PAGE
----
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Navigating food allergen testing methods

The World Allergy Week provides an excellent opportunity to raise awareness about food allergies, safety, and testing. In this article, we’ll explore food allergies, recent food recalls due to undeclared allergens, the most common allergens involved, and food testing methods options.

Food allergies

Food allergies remain a global public health issue. Some food allergies, especially peanut, tree nut, shellfish, and fish, are considered among the most lethal ones. These allergens contain proteins that can prompt instant and profound allergic reactions. Upon eating, they can lead to a rapid onset of symptoms such as throat swelling, severe breathing difficulties, plummeting blood pressure, widespread hives, and gastrointestinal distress. Avoiding the consumption of allergenic food is the only effective method to prevent food allergen-related reactions, but accidental consumption still occurs frequently due to insufficient labelling practices, cross-contamination during manufacturing, and miscommunication by staff, posing potential health risks.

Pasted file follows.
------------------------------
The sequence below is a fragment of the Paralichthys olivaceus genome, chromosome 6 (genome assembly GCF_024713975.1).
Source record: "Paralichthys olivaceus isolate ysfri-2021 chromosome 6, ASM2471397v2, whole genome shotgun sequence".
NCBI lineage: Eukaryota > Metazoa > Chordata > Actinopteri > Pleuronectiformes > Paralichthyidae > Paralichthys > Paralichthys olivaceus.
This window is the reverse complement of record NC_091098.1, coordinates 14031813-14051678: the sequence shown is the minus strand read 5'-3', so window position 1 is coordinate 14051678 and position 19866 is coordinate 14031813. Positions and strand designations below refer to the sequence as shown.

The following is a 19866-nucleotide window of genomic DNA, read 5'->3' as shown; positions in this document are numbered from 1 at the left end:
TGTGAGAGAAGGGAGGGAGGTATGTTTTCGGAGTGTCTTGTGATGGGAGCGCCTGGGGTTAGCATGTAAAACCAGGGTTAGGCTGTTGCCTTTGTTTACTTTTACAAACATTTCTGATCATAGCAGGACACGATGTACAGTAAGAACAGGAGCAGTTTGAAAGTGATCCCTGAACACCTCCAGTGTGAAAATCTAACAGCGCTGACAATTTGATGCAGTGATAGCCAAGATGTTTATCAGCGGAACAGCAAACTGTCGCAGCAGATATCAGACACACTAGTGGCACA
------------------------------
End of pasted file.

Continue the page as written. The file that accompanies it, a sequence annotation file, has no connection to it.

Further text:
Moreover, an increasing number of people follow a vegan diet –  a diet based on plants, in which animal products are completely avoided, supplemented with legumes (e.g., soy, lentils, peas), nuts and seeds (e.g., chia, flaxseed) or pseudo-grains (quinoa, buckwheat). Definitely, the product range is expanding to include vegan foods such as milk alternatives (e.g., oat, almond, soy drinks) and cheese or meat substitutes (e.g. soy or pea-based). Unfortunately, it is a misconception that food labelled as ‘Vegan’, is always safe to eat for people who are allergic to milk, eggs, fish and crustaceans or molluscs. The reality of food production means there is still a risk of cross-contamination with animal-based allergens in vegan and plant-based products if produced in the same factory as animal-based products.

Food Recalls and Undeclared Allergens